Tuition will not be lowered from $49,653, although students enrolled remotely will not pay room and board fees.

Harvard said it hopes to invite seniors to campus for the spring semester assuming conditions allow the college to maintain 40% residential density.

Students will have to undergo Covid-19 testing upon arrival and every three days afterward.

Any exceptions in Victimhood Nation?

Upperclassmen will be able to petition to return if they don’t have sufficient technology at home or have challenging family circumstances.

Let the Victim Narratives compete!

Where will they get all of the swabs?!?

Harvard Yard on April 1:

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Elite versus Non-Elite access to COVID-19 testing

Email received from the president of Harvard, Larry Bacow, today at 1:15 pm:

Earlier today, Adele and I learned that we tested positive for COVID-19. We started experiencing symptoms on Sunday—first coughs then fevers, chills, and muscle aches—and contacted our doctors on Monday. We were tested yesterday and just received the results a few minutes ago. We wanted to share this news with all of you as soon as possible.

Two days from first symptom to test result.

Text message from an M.I.T. Ph.D. in engineering, today a little earlier:

Yes, a friend of mine in Boston had to wait 6 days to get tested, then another 4 days for the result

Ten days from symptoms to result (positive, unfortunately, and then the rest of the family caught it too, casting doubt on the 10% household transmission stat that has appeared in some articles; everyone is recovering without hospitalization).

Conversation this morning with some Harvard Medical Students:

At Partners [the Harvard-affiliated goliath of Boston-area hospital systems] we can’t order a coronavirus test unless the patient is admitted.

[Separately, the “emergency” is not so urgent as to have ruffled the feathers of the Massachusetts state government’s license raj. One of the Harvard students is 4th year and will soon be eligible for a medical license here in Massachusetts. “I don’t know how I’m going to get licensed,” he said. “There are a ton of forms that I need to give to the state and they all have to be notarized. Where will I find a notary?” I.e., the emergency is not so dire that they’re willing to give a provisional license to anyone whom Harvard Medical School verifies is a recent graduate, then sort out the rest of the paperwork after the plague has abated.]

As of September 2019, President Bacow was a cheerleader for more low-skill immigration to the U.S.. Email to the Harvard community:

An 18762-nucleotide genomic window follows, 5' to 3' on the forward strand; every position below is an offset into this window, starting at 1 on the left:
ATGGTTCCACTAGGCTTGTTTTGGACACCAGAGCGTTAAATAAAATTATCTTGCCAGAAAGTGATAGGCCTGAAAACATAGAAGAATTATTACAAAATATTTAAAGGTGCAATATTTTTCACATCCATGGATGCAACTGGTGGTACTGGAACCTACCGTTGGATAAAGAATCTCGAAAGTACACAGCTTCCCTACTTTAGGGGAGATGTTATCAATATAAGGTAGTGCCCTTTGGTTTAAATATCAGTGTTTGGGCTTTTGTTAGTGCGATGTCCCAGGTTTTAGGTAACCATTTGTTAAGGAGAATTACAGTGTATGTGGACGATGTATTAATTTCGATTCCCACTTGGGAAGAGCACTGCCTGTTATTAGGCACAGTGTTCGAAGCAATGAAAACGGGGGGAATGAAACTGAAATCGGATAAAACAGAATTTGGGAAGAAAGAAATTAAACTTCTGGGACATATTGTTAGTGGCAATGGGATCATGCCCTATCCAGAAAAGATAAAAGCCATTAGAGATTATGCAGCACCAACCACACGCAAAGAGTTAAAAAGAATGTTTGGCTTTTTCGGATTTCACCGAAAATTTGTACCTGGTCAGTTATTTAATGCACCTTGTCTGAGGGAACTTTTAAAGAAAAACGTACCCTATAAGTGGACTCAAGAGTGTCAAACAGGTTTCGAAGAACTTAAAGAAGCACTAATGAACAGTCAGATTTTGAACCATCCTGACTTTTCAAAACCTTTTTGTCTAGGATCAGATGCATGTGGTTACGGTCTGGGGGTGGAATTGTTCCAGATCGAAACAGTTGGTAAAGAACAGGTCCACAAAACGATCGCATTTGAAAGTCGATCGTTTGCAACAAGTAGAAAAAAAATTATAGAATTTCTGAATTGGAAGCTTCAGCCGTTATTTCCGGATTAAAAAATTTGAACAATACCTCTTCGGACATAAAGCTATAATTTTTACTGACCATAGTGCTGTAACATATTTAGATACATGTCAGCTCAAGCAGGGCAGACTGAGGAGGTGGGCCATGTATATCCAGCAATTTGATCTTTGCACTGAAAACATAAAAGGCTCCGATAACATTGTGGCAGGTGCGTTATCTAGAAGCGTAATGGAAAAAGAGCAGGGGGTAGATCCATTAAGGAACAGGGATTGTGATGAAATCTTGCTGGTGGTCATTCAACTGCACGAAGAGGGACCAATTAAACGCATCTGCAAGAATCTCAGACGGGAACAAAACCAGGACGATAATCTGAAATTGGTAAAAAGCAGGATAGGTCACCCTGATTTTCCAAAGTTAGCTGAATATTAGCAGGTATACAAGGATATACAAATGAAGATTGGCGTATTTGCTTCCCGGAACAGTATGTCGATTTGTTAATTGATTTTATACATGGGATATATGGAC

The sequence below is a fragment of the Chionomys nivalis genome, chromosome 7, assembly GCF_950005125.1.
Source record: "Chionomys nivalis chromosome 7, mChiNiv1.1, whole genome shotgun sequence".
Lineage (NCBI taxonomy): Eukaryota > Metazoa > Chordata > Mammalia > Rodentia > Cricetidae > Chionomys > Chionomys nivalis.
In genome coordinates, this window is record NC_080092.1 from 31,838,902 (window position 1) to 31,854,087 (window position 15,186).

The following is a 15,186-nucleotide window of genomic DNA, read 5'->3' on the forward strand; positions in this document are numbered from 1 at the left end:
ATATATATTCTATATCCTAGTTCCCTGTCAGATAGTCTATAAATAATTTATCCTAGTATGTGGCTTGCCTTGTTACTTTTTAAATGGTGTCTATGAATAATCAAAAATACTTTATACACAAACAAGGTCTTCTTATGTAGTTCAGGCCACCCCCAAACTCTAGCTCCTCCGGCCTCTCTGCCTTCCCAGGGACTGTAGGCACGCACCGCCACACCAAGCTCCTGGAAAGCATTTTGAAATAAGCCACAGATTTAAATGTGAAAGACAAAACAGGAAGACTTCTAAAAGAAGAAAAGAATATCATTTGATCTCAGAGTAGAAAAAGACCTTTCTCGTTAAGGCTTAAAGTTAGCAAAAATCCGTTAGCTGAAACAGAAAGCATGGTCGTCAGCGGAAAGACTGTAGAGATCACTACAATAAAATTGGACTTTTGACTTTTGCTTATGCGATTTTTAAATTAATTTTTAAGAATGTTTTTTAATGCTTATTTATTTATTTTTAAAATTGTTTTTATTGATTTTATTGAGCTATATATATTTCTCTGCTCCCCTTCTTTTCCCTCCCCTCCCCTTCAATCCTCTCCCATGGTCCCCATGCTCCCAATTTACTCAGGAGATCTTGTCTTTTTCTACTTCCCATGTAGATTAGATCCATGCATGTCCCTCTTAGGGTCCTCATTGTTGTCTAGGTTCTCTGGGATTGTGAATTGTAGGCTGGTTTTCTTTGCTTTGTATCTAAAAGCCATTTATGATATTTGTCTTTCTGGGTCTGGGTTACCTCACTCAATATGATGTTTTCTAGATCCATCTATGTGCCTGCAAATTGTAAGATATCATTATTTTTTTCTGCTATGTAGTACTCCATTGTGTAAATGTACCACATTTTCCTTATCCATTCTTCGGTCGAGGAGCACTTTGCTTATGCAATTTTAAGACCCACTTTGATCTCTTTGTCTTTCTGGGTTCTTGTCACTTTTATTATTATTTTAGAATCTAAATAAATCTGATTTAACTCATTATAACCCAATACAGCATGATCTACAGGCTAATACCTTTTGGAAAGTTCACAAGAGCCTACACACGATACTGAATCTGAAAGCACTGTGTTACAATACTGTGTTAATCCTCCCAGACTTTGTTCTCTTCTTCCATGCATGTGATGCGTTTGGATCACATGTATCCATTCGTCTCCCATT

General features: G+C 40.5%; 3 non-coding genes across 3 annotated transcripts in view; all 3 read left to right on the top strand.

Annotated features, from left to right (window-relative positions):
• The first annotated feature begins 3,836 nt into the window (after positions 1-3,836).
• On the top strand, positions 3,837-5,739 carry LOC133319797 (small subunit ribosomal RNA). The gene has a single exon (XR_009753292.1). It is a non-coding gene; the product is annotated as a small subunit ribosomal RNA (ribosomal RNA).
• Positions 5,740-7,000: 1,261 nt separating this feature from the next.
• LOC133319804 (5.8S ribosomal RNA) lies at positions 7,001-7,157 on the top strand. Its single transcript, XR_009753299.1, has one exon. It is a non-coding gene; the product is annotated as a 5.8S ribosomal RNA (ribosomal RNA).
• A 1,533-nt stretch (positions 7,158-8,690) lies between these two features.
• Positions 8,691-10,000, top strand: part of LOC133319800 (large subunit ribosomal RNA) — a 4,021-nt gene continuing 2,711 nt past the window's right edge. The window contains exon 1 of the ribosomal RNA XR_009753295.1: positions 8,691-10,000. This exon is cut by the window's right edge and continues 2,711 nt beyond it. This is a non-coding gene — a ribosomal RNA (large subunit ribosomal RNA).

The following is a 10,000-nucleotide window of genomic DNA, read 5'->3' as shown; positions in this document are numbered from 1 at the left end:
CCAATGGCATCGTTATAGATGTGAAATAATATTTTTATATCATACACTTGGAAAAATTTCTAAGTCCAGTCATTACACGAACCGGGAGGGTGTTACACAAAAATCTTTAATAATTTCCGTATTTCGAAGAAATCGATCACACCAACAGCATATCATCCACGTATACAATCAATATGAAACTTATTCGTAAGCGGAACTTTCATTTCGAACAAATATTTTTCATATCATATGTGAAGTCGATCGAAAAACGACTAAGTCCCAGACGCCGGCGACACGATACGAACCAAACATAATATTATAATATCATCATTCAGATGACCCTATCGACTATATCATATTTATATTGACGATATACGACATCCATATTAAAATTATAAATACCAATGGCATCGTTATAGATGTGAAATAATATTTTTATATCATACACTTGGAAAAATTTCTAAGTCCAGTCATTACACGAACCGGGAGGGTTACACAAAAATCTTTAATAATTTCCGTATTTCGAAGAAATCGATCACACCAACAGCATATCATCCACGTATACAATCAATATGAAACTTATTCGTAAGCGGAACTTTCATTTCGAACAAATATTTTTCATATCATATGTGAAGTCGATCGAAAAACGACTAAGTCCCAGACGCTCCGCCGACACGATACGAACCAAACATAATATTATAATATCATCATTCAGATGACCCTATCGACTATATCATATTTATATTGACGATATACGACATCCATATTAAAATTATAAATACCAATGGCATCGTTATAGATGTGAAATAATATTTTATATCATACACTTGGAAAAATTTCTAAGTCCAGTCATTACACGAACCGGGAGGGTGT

Not just as a university president, but as the son of refugees and as a citizen who deeply believes in the American dream, I am disheartened by aspects of the proposed new criteria for people seeking to enter our country. They privilege those who are already educated, who already speak English, and who already have demonstrable skills. They fail to recognize others who yearn for a better future and who are willing to sacrifice and work hard to achieve it. Had these same rules been in place when my parents each immigrated, I doubt they would have been admitted, and I would not be writing this message today.

My parents, like most immigrants, loved this country in part because they had the experience of growing up someplace else. They appreciated its aspirations of freedom and opportunity for all, and never took these ideals for granted. But they were also not uncritical of their new home. They wanted it to be the very best place it could be, a goal to which we all should aspire. Indeed, it is the role of great universities to foster an environment that encourages loving criticism of our country and our world. Through our scholarship and education, through our encouragement of free inquiry and debate, we ask not just why things are as they are, but how they might be better. To be a patriot is also to be a critic and not to accept the status quo as inevitable.

The new academic year is a chance for all of us to commit ourselves to creating a community that welcomes and embraces people from across the nation and around the world, people whose distinctive voices and varied experiences are essential to our common endeavor.

At the time the email was sent, every Harvard building that I needed to access was locked down with 100% ID checks at the door by security guards assisted by RFID readers. None of the new migrants would be welcomed into a Harvard building to use the restroom or eat in the cafeteria. The University provided Bacow with a mansion in one of America’s most desirable neighborhoods; he wouldn’t be competing with the new arrivals for housing. So maybe the U.S. could grow to 400 million and Bacow’s day-to-day quality of life wouldn’t suffer.

But why would President Bacow want to see a vastly -expanded-through-low-skill-immigration United States given that it was already taking 2-4 months in the Boston area to get a non-emergency appointment with a physician, a sign of a health care system that would snap during the next breeze of demand? I guess we now know the answer: he never had to wait.